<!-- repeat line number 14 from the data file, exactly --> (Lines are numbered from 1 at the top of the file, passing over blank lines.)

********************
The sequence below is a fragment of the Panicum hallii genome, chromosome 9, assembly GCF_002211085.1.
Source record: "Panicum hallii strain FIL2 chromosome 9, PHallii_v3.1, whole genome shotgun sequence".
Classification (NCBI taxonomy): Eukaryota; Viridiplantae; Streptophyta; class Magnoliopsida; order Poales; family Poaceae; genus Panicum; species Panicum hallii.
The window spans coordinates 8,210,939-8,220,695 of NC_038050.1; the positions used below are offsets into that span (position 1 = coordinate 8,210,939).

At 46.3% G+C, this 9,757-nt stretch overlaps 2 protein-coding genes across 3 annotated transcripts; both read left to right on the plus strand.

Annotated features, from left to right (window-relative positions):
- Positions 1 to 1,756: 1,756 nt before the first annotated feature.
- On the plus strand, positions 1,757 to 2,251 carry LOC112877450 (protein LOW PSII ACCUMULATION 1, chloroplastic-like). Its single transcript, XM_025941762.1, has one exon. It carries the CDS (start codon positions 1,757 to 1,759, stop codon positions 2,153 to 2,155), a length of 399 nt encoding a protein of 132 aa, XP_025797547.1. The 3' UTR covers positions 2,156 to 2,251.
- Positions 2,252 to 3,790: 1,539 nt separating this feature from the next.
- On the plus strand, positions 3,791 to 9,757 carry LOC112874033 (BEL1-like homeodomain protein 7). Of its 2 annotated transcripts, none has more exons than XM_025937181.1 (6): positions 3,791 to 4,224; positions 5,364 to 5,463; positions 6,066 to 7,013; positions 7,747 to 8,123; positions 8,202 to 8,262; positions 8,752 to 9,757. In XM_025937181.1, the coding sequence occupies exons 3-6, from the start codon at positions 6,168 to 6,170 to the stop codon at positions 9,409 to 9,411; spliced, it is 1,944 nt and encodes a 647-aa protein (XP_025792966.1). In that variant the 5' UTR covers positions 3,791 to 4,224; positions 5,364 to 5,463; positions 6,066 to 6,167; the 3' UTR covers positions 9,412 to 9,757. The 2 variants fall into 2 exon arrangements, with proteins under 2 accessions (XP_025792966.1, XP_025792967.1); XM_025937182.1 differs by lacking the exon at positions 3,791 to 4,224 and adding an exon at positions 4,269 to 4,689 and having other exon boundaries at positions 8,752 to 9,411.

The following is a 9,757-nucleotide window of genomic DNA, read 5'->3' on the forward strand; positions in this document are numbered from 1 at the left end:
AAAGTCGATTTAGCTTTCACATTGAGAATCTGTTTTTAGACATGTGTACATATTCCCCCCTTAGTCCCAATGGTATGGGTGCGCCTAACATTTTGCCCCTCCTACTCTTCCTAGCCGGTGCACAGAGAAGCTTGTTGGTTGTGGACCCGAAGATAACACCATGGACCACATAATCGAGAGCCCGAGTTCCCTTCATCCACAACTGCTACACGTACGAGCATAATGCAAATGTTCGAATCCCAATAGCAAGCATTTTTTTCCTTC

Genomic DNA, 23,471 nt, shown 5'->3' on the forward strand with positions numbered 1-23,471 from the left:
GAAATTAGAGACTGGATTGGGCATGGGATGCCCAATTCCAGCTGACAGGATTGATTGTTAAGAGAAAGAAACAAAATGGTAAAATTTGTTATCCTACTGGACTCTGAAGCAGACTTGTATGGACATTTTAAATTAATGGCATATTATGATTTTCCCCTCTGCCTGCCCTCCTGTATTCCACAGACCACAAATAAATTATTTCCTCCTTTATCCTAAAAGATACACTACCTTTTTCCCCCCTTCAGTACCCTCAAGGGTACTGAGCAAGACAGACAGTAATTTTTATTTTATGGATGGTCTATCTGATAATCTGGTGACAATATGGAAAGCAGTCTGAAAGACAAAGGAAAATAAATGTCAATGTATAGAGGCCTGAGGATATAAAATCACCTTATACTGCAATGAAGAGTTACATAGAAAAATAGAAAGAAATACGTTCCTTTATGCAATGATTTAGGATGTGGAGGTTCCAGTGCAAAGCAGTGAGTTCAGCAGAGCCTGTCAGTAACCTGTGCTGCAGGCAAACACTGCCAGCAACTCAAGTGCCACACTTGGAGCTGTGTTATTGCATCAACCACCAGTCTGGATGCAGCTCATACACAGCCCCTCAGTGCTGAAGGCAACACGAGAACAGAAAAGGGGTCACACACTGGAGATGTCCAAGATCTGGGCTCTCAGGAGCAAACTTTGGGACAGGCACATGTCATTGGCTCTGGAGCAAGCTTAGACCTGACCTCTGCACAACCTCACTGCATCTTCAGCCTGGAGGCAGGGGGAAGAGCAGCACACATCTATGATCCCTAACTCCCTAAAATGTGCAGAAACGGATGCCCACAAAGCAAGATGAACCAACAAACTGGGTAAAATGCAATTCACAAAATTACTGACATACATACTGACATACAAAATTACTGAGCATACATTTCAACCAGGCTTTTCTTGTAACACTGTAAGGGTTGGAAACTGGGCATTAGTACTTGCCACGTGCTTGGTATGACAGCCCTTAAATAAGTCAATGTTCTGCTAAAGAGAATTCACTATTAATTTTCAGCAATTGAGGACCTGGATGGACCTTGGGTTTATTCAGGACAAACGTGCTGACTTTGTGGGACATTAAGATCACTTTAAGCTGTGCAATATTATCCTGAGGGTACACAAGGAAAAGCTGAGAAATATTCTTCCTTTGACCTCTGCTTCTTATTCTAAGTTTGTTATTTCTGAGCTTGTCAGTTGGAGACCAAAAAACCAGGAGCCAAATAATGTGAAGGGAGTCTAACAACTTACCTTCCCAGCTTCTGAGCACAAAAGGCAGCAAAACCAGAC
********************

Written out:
GAAATTAGAGACTGGATTGGGCATGGGATGCCCAATTCCAGCTGACAGGATTGATTGTTAAGAGAAAGAAACAAAATGGTAAAATTTGTTATCCTACTGGACTCTGAAGCAGACTTGTATGGACATTTTAAATTAATGGCATATTATGATTTTCCCCTCTGCCTGCCCTCCTGTATTCCACAGACCACAAATAAATTATTTCCTCCTTTATCCTAAAAGATACACTACCTTTTTCCCCCCTTCAGTACCCTCAAGGGTACTGAGCAAGACAGACAGTAATTTTTATTTTATGGATGGTCTATCTGATAATCTGGTGACAATATGGAAAGCAGTCTGAAAGACAAAGGAAAATAAATGTCAATGTATAGAGGCCTGAGGATATAAAATCACCTTATACTGCAATGAAGAGTTACATAGAAAAATAGAAAGAAATACGTTCCTTTATGCAATGATTTAGGATGTGGAGGTTCCAGTGCAAAGCAGTGAGTTCAGCAGAGCCTGTCAGTAACCTGTGCTGCAGGCAAACACTGCCAGCAACTCAAGTGCCACACTTGGAGCTGTGTTATTGCATCAACCACCAGTCTGGATGCAGCTCATACACAGCCCCTCAGTGCTGAAGGCAACACGAGAACAGAAAAGGGGTCACACACTGGAGATGTCCAAGATCTGGGCTCTCAGGAGCAAACTTTGGGACAGGCACATGTCATTGGCTCTGGAGCAAGCTTAGACCTGACCTCTGCACAACCTCACTGCATCTTCAGCCTGGAGGCAGGGGGAAGAGCAGCACACATCTATGATCCCTAACTCCCTAAAATGTGCAGAAACGGATGCCCACAAAGCAAGATGAACCAACAAACTGGGTAAAATGCAATTCACAAAATTACTGACATACATACTGACATACAAAATTACTGAGCATACATTTCAACCAGGCTTTTCTTGTAACACTGTAAGGGTTGGAAACTGGGCATTAGTACTTGCCACGTGCTTGGTATGACAGCCCTTAAATAAGTCAATGTTCTGCTAAAGAGAATTCACTATTAATTTTCAGCAATTGAGGACCTGGATGGACCTTGGGTTTATTCAGGACAAACGTGCTGACTTTGTGGGACATTAAGATCACTTTAAGCTGTGCAATATTATCCTGAGGGTACACAAGGAAAAGCTGAGAAATATTCTTCCTTTGACCTCTGCTTCTTATTCTAAGTTTGTTATTTCTGAGCTTGTCAGTTGGAGACCAAAAAACCAGGAGCCAAATAATGTGAAGGGAGTCTAACAACTTACCTTCCCAGCTTCTGAGCACAAAAGGCAGCAAAACCAGAC